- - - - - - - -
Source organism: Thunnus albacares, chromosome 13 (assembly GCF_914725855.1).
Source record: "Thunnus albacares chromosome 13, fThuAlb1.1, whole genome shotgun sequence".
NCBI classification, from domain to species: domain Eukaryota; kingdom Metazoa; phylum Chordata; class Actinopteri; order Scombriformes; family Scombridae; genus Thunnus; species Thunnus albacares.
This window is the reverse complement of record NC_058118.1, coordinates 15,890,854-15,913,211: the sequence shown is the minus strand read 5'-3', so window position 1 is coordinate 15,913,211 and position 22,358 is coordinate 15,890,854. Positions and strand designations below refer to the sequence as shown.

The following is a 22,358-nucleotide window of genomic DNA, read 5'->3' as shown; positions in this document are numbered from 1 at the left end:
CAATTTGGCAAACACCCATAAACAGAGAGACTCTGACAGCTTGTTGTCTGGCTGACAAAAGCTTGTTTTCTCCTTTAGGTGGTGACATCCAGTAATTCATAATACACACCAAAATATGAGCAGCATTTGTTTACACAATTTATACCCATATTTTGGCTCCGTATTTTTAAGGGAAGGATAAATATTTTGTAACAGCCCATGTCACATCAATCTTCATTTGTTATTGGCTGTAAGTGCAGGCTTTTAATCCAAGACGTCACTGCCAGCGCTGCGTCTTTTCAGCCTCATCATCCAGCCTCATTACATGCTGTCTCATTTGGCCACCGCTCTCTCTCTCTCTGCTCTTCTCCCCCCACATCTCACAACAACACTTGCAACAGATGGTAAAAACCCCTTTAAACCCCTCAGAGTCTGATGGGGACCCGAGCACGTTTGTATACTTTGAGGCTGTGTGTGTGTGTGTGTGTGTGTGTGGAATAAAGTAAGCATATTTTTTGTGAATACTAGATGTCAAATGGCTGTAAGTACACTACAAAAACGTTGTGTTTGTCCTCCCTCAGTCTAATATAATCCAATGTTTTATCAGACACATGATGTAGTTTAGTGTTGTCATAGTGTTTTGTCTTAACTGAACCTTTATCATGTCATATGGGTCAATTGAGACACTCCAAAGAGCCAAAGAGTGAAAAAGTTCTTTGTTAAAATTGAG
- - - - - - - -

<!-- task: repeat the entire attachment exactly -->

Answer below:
Source organism: Thunnus albacares, chromosome 13 (assembly GCF_914725855.1).
Source record: "Thunnus albacares chromosome 13, fThuAlb1.1, whole genome shotgun sequence".
NCBI classification, from domain to species: domain Eukaryota; kingdom Metazoa; phylum Chordata; class Actinopteri; order Scombriformes; family Scombridae; genus Thunnus; species Thunnus albacares.
This window is the reverse complement of record NC_058118.1, coordinates 15,890,854-15,913,211: the sequence shown is the minus strand read 5'-3', so window position 1 is coordinate 15,913,211 and position 22,358 is coordinate 15,890,854. Positions and strand designations below refer to the sequence as shown.

The following is a 22,358-nucleotide window of genomic DNA, read 5'->3' as shown; positions in this document are numbered from 1 at the left end:
CAATTTGGCAAACACCCATAAACAGAGAGACTCTGACAGCTTGTTGTCTGGCTGACAAAAGCTTGTTTTCTCCTTTAGGTGGTGACATCCAGTAATTCATAATACACACCAAAATATGAGCAGCATTTGTTTACACAATTTATACCCATATTTTGGCTCCGTATTTTTAAGGGAAGGATAAATATTTTGTAACAGCCCATGTCACATCAATCTTCATTTGTTATTGGCTGTAAGTGCAGGCTTTTAATCCAAGACGTCACTGCCAGCGCTGCGTCTTTTCAGCCTCATCATCCAGCCTCATTACATGCTGTCTCATTTGGCCACCGCTCTCTCTCTCTCTGCTCTTCTCCCCCCACATCTCACAACAACACTTGCAACAGATGGTAAAAACCCCTTTAAACCCCTCAGAGTCTGATGGGGACCCGAGCACGTTTGTATACTTTGAGGCTGTGTGTGTGTGTGTGTGTGTGTGTGGAATAAAGTAAGCATATTTTTTGTGAATACTAGATGTCAAATGGCTGTAAGTACACTACAAAAACGTTGTGTTTGTCCTCCCTCAGTCTAATATAATCCAATGTTTTATCAGACACATGATGTAGTTTAGTGTTGTCATAGTGTTTTGTCTTAACTGAACCTTTATCATGTCATATGGGTCAATTGAGACACTCCAAAGAGCCAAAGAGTGAAAAAGTTCTTTGTTAAAATTGAG